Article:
Modern Scripture study seems sometimes to accept the “sola scriptura” principle rather uncritically. In my education, it was an unnoticed assumption. If someone had studied in a German university they were thought automatically brilliant whether or not we could understand a thing they were saying. (An aside: One particular professor came back from Tubingen and wrote hymns embodying the latest biblical theology, things about the empty tomb and the doubts that plagued him. We were forced to learn them and sing them at Mass. We called these dreary songs the “Dead Sea Chanties.” He left the business of religion about a year after he arrived at my seminary. We were a surly and rather difficult bunch of adolescents.)
The principle of Sola Scriptura is unworkable when it looks only at the text in order to understand the text, even if it is clothed in scholarly language.
Some scholars are fond of saying that the story of Jesus’ birth and death are just tired reworkings of old myths such as Adonis and Isis and Mithras. There is a difference. Jesus and his birth, death and resurrection are not “once upon time” or “in a land far away.” They happened in the places and times that were remembered well by their families and friends. The children of the first followers of Jesus were more than able to share the stories accurately with the first Christian scholars such as Justin Martyr.
“But when the Child was born in Bethlehem, since Joseph could not find lodging in that village, he took up his quarters in a certain cave near the village; and while they were there Mary brought forth the Christ and placed Him in a manger, and here the Magi who came from Arabia found Him… those who presided over the mysteries of Mithras were stirred up by the devil to say that in a place, called among them a cave, they were initiated by him.” (Justin. Dialogue with Trypho, Chapters LXX and LXXVIII).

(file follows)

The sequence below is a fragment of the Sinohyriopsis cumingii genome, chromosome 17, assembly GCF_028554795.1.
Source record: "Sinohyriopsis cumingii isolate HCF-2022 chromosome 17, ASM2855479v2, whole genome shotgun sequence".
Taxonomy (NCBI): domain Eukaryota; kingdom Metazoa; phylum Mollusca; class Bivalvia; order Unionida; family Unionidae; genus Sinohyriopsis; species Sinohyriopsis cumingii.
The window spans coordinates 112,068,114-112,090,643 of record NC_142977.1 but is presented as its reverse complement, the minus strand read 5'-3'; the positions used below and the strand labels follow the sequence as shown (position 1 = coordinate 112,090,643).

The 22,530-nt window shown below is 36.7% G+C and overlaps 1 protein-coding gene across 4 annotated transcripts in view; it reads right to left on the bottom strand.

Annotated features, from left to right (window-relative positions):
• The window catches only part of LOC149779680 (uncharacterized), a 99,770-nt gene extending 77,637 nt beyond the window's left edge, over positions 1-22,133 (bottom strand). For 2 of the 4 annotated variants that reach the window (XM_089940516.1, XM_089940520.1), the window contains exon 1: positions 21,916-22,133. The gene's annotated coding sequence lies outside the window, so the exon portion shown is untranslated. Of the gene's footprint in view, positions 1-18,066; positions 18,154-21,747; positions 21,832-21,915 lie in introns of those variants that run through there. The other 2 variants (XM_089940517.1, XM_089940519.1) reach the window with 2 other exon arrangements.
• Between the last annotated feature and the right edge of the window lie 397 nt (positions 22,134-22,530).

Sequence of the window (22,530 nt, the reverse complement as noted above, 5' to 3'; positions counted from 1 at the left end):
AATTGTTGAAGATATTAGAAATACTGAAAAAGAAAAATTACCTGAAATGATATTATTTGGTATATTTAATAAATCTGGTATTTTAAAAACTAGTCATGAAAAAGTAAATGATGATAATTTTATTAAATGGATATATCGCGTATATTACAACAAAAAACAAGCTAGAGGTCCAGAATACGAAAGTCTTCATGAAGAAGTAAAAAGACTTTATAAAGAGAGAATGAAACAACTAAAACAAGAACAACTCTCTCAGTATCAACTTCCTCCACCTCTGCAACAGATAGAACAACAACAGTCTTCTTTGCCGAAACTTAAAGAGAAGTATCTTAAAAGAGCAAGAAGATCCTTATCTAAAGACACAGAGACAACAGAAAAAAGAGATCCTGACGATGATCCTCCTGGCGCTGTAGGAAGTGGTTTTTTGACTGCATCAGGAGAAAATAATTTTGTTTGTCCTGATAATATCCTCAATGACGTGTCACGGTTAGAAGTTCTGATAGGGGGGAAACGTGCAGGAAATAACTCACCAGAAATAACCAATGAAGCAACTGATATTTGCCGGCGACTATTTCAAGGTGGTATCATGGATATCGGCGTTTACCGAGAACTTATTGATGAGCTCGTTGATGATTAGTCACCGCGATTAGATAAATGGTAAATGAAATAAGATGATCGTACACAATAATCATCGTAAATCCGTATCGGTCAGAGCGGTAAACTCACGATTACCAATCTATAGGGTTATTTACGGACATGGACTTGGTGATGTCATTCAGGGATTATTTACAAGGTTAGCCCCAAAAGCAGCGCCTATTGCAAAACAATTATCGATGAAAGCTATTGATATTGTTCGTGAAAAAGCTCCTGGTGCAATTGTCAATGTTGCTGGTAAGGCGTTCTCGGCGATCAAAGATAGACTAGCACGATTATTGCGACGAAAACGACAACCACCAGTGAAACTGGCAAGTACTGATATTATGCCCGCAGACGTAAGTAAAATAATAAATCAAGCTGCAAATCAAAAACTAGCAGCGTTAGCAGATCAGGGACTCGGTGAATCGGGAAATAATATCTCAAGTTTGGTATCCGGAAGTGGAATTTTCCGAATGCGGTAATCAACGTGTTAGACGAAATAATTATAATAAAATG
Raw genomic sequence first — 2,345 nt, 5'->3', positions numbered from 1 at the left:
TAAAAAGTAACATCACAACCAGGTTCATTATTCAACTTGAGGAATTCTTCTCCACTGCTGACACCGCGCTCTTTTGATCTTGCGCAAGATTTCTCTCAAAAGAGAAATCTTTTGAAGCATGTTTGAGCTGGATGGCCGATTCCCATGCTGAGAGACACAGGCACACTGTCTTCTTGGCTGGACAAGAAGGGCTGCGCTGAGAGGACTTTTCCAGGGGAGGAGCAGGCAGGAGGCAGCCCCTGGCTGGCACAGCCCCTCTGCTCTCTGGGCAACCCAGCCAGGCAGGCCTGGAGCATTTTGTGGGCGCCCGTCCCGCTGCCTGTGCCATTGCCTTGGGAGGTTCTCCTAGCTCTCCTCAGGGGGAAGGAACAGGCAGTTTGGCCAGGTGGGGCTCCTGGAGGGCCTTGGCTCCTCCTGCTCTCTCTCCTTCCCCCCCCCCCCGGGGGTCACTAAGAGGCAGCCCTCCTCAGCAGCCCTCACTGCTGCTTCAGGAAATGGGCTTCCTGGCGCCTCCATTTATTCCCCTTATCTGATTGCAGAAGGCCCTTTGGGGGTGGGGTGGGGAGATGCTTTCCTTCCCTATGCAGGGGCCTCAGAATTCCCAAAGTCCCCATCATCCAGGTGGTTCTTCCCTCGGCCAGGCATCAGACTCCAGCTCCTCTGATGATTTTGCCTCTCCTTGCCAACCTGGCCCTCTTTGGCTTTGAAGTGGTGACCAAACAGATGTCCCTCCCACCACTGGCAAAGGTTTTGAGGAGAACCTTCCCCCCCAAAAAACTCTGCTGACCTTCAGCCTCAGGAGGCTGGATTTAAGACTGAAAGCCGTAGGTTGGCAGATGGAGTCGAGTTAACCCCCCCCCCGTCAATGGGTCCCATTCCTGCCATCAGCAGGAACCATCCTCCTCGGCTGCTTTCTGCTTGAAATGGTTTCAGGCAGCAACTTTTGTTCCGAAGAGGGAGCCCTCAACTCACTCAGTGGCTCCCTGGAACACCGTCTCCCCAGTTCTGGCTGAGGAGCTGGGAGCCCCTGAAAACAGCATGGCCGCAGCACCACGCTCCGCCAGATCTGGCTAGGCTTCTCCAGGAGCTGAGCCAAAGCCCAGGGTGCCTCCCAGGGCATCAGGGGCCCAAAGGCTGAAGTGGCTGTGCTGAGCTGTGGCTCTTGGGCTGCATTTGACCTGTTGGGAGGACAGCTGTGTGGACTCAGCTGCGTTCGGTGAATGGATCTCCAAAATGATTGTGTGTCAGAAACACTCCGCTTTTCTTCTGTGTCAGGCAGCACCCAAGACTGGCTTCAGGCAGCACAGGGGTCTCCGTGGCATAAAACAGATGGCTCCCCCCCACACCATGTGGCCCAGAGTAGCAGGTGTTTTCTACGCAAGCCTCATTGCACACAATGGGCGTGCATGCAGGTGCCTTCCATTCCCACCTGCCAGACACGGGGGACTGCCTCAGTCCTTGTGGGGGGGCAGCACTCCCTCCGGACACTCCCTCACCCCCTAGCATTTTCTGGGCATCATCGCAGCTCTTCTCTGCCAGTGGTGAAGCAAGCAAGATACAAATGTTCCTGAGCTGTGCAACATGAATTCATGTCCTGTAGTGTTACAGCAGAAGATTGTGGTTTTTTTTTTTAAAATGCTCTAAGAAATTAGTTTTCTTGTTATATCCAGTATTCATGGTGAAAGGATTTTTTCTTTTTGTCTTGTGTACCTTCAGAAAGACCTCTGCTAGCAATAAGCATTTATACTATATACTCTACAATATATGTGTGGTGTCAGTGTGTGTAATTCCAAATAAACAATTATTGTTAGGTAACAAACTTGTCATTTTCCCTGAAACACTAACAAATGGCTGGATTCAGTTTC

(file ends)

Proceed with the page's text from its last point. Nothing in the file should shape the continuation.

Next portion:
Justin Martyr is asserting quite the opposite of what some modern scholars assert. It was the pagan Mithraist myths that imitate the Gospel!
And who was Justin Martyr? He was a Greek or perhaps Roman scholar who was born about 100AD in Nablus in the Holy Land. Nablus is about 35 miles from Bethlehem. After his conversion to Christianity from Platonism Justin set about reconciling the details of the Gospels. He did research, and remember that he lived only a strenuous day’s walk from Bethlehem and one long lifetime after the death and resurrection of Jesus. He was researching things that had happened less than a century before his time and less than a day away from where he grew up. He spoke of the Magi, the cave at Bethlehem and all these things that we associate with the Christmas story, and he was so convinced of the reality of these things that he was willing to die for them, which he ultimately did. He travelled to Rome to establish a school of philosophy and there he was beheaded in around 165 AD for refusing to deny Christ. It wasn’t only the stories of the Bible that he believed to be true.
"And this food is called among us the Eucharist ... For not as common bread and common drink do we receive these; but in like manner as Jesus Christ our Savior, having been made flesh by the Word of God, had both flesh and blood for our salvation, so likewise have we been taught that the food which is blessed by the prayer of His word, and from which our blood and flesh by transmutation are nourished, is the flesh and blood of that Jesus who was made flesh."
He believed that the flesh born of the Virgin Mary in Bethlehem was no different than the Flesh and Blood we receive at Mass. He believed strongly enough to lose his tenured teaching position along with his head. I would say that his opinions are a bit more valuable than that of any scholars who think themselves his intellectual superior.
The Rev. Know-it-all